I’m continuing my reading journey through the current American Library Association Notable Books List. You can also find it divvied up by fiction and nonfiction in the library’s “Books Movie and More” website.
One of this year’s themes from the Notable List is revealing itself–the impact of multiple identities. They were critical to the novel, “Await Your Reply,” and to the nonfiction book about human smuggling, “Snakehead.” And now here they are again, at the heart of another nonfiction title,”Provenance: How a Con Man and a Forger Rewrote the History of Modern Art” by Laney Salisbury and Aly Sujo.
I thoroughly enjoyed “Provenance.” Salisbury and Sujo create a strong sense of story despite having to veer from the story to educate the reader about the art world. With only a few exceptions, they share just enough information to show when something is critical or important, without losing their narrative thread.
The story itself is fascinating. In the 1980s and 1990s, a mastermind named John Drewe teamed up with an artist to sell fake paintings as the real things by artists such as Giacometti, Paul Klee, and Ben Nicolson. Drewe realized that he could not do this on a profitable enough scale without providing the kind of provenance, or documented history, that would convince scrupulous collectors and museums of authenticity. He compromised the archives of London’s Tate Gallery, for instance, inserting pages into catalogs of exhibits from the 1950s, creating rubber stamps from reputable galleries, and using names of people known or unknown to create a history for paintings. Apparently a pathological liar, Drewe developed the persona of an educated and cultured person. He dressed well. He spoke in an artistocratic way. He got people on his side.
Equally interesting are the parts about John Myatt, the artist who could paint in so many styles so convincingly. Drewe spotted his vulnerability immediately.
Salisbury and Sujo begin by telling how Drewe got underway and gained momentum. Then they turn toward the people involved in the unraveling and taking the case to trial. The archivists who weren’t convinced by Drewe. The keeper of the legacy of Giacometti who knew that certain works were wrong. The police officers who had to build a case. Drewe’s spurned common-law wife.
The story’s a fascinating one, and that it’s so well told and documented makes it a perfect choices for the Notables List. It raises pithy questions about identity and what it means to lead people to believe you’re someone you aren’t. Certainly it raises questions about art–what does it mean that a particular person painted something? How much does a piece of art stand on its own apart from its history?
I’ll be recommending this to many readers–to those who love a mystery, who enjoy art, who are generally on the lookout for a well-told story, to lovers of nonfiction. L. Kent Wolgamott mentioned this in an article in Sunday’s Journal-Star as a good one for true-crime readers.
And I’ll keep my fingers crossed that the next Notable I read will be as satisfying as this one.
Just today, I returned a library copy of “The Snakehead: an Epic Tale of the Chinatown Underworld and the American Dream” by Patrick Radden Keefe. It’s yet another of this year’s American Library Association’s Notable Books.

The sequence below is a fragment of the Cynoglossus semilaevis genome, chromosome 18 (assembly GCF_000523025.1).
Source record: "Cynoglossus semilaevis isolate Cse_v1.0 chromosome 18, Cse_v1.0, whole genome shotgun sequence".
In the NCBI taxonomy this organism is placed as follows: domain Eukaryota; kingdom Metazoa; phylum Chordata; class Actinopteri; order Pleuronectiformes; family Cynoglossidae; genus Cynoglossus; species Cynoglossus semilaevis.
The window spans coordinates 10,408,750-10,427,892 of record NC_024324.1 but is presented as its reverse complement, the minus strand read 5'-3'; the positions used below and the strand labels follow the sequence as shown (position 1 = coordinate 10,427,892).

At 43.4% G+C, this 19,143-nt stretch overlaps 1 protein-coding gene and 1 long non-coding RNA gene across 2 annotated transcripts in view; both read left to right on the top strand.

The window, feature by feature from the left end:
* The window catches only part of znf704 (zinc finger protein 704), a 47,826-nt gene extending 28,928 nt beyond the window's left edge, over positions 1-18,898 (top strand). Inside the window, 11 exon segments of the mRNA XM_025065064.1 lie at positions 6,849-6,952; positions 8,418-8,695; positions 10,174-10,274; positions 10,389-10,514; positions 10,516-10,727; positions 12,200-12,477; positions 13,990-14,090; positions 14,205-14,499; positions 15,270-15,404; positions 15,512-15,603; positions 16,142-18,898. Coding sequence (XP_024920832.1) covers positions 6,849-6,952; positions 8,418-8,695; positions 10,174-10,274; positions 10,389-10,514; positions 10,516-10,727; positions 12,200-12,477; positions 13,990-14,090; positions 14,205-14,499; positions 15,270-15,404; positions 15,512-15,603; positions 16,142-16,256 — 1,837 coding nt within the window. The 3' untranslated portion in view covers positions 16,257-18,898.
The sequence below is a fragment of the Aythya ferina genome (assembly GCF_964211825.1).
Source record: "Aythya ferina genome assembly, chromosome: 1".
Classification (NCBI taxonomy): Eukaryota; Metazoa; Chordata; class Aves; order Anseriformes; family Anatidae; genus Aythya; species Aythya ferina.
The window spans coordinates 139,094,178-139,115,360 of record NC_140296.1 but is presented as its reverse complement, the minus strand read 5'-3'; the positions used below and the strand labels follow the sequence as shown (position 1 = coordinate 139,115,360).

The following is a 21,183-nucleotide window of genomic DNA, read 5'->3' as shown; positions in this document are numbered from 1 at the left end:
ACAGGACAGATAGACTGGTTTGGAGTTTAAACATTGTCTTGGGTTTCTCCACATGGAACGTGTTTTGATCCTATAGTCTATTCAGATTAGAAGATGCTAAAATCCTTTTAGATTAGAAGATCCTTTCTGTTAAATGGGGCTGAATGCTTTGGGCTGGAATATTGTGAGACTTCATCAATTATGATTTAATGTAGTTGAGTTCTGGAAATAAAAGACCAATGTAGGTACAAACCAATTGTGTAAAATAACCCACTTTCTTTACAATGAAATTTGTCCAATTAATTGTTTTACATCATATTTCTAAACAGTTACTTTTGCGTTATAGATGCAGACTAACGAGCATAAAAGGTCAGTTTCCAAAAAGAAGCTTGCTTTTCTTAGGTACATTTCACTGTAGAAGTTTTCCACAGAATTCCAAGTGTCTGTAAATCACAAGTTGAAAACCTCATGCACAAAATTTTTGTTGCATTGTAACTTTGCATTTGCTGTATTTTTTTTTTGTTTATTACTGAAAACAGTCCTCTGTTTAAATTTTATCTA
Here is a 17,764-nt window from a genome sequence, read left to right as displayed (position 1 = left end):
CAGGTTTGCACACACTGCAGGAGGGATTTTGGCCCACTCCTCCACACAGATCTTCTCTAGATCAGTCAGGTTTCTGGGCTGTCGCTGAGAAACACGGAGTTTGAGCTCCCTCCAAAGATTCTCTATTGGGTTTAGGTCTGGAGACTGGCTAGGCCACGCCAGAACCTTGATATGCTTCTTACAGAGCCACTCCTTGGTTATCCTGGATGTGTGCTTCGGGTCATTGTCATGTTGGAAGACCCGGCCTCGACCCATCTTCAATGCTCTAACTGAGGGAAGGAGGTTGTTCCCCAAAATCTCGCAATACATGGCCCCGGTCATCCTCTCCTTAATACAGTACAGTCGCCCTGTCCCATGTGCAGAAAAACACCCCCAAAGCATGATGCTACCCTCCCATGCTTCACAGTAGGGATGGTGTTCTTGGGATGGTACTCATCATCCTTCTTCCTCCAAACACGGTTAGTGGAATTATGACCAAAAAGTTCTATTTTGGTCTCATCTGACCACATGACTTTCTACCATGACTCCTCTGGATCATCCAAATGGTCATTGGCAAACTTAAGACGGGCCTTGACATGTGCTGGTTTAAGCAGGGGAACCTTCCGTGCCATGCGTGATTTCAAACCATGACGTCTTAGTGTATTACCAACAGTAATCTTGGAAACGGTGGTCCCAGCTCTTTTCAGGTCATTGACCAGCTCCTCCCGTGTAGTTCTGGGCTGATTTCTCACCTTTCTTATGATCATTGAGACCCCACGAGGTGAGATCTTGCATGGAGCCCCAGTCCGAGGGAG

I appreciate how the Notables list introduces me to a wide variety of nonfiction. “The Snakehead” is about human smuggling, specifically the smuggling of people from China to the United States. The story begins with a description of a ship running aground off of the Rockaway Peninsula in 1993. The police officers who spot the ship hear screams, and realize that its passengers are jumping into the ocean. The ship, the Golden Venture, is engaged in smuggling over 300 people into the United States. It’s just a tip of the iceberg of human smuggling detailed in this book. Keefe focuses on a group of smugglers from Fujian Province in China, operating primarily out of New York’s Chinatown. In particular, he follows the career of a woman known as Sister Ping.
Sister Ping runs a business in Chinatown and considers herself a pillar of the community. But it’s impossible to be engaged in this kind of smuggling without being involved in some remarkably dangerous relationships with gangs and the underworld. U.S. law enforcement must wait a long time to pull together the information to convict her.
Although primarily the story of SIster Ping, the book broadens in scope to include how political angles such as China’s population policies September 11 impact the destiny of people entering the United States illegally. Keefe also explores the international scope of smuggling, showing how just one country that doesn’t enforce immigration and identity laws allows human smuggling to around the world. Behind all of this is a sense that people are willing to sacrifice mightily to enter our country.
I began the book feeling a strong sense of story here, but as I progressed, I felt that Keefe lost the plot thread of Sister Ping. Had he been able to sustain that narrative, the book would have enjoyed a stronger sense of story. As it is, it’s a perfectly acceptable nonfiction book on a topic of interest.